In Cairo, the “City of a Thousand Minarets,” the namesake towers soar skyward amidst modern high-rises, while the grand pyramids loom in the near distance like gargantuan geometric colossi. Traffic snarls down Parisian avenues and around beautifully manicured maidans, pedestrians swarm labyrinthine side streets and souks, and calls to prayer fill the air from above. A population of roughly 20 million inhabitants breathe vitality into the harnessed chaos that is modern Cairo, the Egyptian capital abuzz with the vim and vigor of Middle Eastern life.
If you’re here as a student of history, your work is cut out for you: few cities on the planet offer such ready and constant exposure to the vestiges of times long gone. Cairo is a living museum of its near and distant past, with some remnants reclining in stoic ruin, and others still in regular use after many centuries of service.
And as a food lover on one of our Egypt best tours in 2019, you’re in luck. After a relative drought of many years, Egypt’s food scene has undergone a blossoming in the wake of the Arab Spring, with thousands of new restaurants budding up in streets of the bustling metropolis since 2011. Many are born of the inspiration of global tastes—but others have looked to their roots, bringing Egypt’s culinary heritage to center stage in reverent homages and innovative expressions.
Cairo provides an overwhelming cornucopia of experiences to choose from—we’re happy to provide a more manageable selection of items to add to your itinerary, some plucked directly from the popular experiences on our luxury Egypt tours.
Cairo’s history is a tale of conquest and perseverance—appropriately so, as its name carries the meaning of “the triumphant” or “the conqueror.” It was not the first or only settlement to command the Nile delta, however. The antiquated capital of ancient Egypt, the city of Memphis, reigned first at the same spot for nearly 3,000 years, eventually fading upon the arrival of the Byzantine Empire. Competing Muslim factions conquered and were themselves conquered again, raising and razing settlements, cities, and fortresses over the ensuing centuries, until the Fatimids established their new caliphate in al-Mansuriyyah in 968 A.D. Shortly renamed al-Qahiratu, “The Victorious,” it was another two hundred years before this young Cairo was made capital, following the defeat of the invading Crusaders.
Though not spared from its ravaging waves, Cairo survived the Black Plague better than many of its European contemporaries. It thrived as a hub of the spice trade, excelled in coffee and textiles, and established itself as a highly respected crucible of scholarly research, religious thought, and technological advance. Later shifts in rulers—Mamluk, Ottoman, French, British, and finally the Egyptians themselves—did not shake Cairo’s grasp on the land, leaving the capital’s reign uninterrupted to this day.
Cairo wears its history openly—to walk the city streets is to walk through centuries of changing culture. Further afield at the city limits, even deeper journeys into the past await your curiosity.
As the young city grew around the turn of the first millennium, Cairo subsumed the standing remains of the old capitals it succeeded. The venerable Coptic churches and fortresses of the Byzantine empire, the ancient mosques and madrassas of former Fustat, al-Askar, and al-Qatta’i—all became the neighborhood of Old Cairo, itself now comprising Coptic Cairo and Islamic Cairo, with monuments of each chapter of its storied history still standing all about.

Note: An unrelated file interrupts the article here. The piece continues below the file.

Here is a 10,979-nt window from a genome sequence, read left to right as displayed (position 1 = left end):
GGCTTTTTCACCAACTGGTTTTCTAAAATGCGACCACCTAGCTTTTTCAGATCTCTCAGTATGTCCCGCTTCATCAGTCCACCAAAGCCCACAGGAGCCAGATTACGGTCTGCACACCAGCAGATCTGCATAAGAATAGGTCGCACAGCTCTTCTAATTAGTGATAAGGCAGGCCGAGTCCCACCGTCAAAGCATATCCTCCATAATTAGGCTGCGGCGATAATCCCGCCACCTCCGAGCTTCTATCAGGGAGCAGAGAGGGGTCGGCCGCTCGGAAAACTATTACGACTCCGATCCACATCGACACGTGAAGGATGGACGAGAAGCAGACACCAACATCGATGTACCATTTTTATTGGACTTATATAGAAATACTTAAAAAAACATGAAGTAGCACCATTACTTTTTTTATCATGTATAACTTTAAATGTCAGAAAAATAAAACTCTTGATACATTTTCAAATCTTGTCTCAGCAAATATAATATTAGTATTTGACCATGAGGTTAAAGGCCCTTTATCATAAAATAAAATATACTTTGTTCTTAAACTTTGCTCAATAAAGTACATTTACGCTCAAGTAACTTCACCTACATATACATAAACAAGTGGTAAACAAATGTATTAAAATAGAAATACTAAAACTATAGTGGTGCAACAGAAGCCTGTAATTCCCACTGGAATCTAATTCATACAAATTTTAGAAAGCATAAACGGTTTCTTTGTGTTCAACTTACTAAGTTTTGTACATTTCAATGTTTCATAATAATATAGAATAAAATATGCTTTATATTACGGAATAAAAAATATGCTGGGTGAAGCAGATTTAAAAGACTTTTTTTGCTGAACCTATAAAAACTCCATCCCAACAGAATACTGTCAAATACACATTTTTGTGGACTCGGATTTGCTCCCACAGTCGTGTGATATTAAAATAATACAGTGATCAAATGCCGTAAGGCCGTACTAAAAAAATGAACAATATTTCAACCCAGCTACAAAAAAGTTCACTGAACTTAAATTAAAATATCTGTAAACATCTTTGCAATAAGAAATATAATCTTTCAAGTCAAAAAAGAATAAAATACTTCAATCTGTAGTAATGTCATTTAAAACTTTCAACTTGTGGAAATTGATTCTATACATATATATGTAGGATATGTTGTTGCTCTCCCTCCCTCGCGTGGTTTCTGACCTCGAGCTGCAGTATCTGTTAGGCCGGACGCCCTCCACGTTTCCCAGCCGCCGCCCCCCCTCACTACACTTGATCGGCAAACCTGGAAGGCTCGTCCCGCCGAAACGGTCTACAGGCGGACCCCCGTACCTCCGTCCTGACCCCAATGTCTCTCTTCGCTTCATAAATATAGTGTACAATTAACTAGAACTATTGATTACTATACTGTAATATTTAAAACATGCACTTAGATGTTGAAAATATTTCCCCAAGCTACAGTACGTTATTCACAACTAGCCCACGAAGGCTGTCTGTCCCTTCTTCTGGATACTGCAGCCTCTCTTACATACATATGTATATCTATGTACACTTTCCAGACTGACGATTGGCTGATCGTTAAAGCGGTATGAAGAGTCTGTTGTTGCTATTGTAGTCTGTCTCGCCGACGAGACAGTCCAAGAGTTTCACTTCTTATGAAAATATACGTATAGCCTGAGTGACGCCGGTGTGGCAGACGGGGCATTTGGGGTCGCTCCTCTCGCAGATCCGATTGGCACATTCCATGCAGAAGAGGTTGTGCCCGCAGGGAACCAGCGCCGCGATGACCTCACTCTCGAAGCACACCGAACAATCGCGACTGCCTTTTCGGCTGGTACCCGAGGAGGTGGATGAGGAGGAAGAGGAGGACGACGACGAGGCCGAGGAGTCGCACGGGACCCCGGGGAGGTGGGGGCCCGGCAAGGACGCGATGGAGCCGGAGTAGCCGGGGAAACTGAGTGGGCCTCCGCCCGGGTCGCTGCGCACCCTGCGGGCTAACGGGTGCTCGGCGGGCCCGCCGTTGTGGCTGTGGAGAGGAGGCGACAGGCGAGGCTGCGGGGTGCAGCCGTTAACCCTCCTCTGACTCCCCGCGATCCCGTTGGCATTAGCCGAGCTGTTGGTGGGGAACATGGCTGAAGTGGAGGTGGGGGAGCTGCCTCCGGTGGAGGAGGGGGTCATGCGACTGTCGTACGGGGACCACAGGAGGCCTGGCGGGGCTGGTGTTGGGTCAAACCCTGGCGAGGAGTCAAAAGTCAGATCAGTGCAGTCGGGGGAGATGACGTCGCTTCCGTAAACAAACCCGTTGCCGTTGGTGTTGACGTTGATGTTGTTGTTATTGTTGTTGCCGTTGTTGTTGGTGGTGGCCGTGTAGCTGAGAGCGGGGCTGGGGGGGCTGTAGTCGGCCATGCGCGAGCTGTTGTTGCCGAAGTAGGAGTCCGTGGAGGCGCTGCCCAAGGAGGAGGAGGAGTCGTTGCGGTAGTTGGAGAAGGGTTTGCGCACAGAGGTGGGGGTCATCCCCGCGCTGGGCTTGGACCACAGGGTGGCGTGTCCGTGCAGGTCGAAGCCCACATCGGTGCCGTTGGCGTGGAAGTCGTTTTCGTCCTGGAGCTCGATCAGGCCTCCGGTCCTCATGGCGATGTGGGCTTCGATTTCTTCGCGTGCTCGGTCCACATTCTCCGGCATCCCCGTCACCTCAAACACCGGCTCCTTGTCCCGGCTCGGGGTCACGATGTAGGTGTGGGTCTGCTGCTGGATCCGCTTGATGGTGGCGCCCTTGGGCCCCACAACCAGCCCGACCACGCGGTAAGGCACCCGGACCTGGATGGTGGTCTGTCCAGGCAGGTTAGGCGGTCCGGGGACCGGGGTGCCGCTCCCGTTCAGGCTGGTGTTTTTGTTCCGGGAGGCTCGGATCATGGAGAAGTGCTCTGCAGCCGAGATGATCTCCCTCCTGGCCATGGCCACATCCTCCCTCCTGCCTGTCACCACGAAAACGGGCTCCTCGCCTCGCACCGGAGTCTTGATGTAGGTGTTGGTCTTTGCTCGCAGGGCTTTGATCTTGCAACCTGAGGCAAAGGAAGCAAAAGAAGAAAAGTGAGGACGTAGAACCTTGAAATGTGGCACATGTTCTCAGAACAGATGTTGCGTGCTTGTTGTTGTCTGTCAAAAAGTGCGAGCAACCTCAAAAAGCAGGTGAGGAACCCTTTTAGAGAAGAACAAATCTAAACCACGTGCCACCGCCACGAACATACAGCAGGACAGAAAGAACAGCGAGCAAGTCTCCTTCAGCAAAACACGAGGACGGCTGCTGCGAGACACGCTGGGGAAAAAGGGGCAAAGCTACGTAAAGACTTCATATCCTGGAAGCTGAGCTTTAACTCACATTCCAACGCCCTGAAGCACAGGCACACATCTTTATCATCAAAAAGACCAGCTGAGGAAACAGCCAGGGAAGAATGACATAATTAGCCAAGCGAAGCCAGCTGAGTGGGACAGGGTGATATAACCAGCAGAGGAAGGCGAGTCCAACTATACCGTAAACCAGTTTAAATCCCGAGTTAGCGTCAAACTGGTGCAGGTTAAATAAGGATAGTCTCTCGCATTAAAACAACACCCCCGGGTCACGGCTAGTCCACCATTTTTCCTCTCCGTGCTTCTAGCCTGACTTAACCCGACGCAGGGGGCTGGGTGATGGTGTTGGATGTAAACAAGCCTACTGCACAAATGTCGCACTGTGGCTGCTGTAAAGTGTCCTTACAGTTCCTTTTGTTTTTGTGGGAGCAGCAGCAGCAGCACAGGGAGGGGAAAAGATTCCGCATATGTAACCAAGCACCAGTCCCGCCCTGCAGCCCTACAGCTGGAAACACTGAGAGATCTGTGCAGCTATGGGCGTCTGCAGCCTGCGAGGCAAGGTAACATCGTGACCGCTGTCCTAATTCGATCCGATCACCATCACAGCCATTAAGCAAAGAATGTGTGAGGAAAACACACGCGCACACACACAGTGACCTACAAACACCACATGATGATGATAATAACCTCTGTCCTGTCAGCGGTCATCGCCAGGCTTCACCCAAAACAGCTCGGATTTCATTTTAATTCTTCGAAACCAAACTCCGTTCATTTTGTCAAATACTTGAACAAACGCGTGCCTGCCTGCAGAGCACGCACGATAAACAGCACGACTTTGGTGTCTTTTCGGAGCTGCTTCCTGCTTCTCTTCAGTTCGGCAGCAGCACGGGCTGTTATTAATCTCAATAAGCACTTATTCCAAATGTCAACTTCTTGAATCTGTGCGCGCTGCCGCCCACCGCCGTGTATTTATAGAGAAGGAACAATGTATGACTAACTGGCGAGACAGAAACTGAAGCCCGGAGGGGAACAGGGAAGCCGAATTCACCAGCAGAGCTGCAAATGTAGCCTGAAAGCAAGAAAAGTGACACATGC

In Coptic Cairo, the Hanging Church of the 4th-century Romans remains in blessedly good shape, and still holds regular prayer services some seventeen centuries later. The late-9th-century Mosque of Ibn Tulun in Islamic Cairo is the oldest mosque in the city remaining in its original form, and is a gorgeous example of rare Abbasid architecture. The university (and associated mosque) of al-Azhar can be found here as well, and is famed for elevating Cairo to a respected center of academic aspiration since its inception in the 10th century.
Not far from downtown Cairo in the Giza district rest the iconic and enormous monuments that are synonymous with the city and Egypt at large: the Great Pyramids and the Great Sphinx.
The most famous of the many pyramids, the Great Pyramid of Khufu, hoists its weathered limestone bulk to a height of over 480 feet, and reigned as the tallest construction in the world for four millennia after its completion in the 27th century B.C. It is the only Wonder of the Ancient World that has survived to the modern era, intact but for the polished casing stones that would once have made the pyramid a shining beacon under the desert sun.
Standing—or perhaps laying—in solemn guard beneath the pyramids is the enigmatic Great Sphinx. With the body of a lion and the stylized head of 4th-dynasty pharaoh Khafre, the limestone-hewn monument is the largest statue of its kind, and faces due east to greet the rising sun.
The proud Sphinx is Khafre’s dominant and lasting legacy—while his imposing pyramid may seem at a glance to rise over the pyramid of his father, Khufu, it only appears so by standing on the tip-toes of elevated bedrock.
A short journey south along the Nile brings you to the ruins of the city of Memphis, the capital of the Old Kingdom of Egypt for eight consecutive dynasties. Founded over five thousand years ago, the details of its origin are known only through legend. The stone foundations and scattered relics of its temples—the most prominent devoted to the craftsman-god Ptah—are nearly all that remain of the once-mighty city, now an expansive open-air museum. Some statuary and sphinxes remain on site, but others can be seen in the Museum of Antiquities downtown.
Established originally as a royal burial ground for Memphis, the necropolis of Saqarra remained in use for thousands of years for citizens of varying status. The vast complex is the site of many tombs and pyramids, most importantly the stepped Pyramid of Djoser. The oldest large-scale stone building in all of Egypt, the Step Pyramid dates to the 27th century B.C., and is thought to be the prototypical structure for the pyramids of subsequent dynasties.
Continued excavations in the area have brought to light several newsworthy finds in recent years, including the very recent discoveries of two previously unknown 4,000-year-old tombs.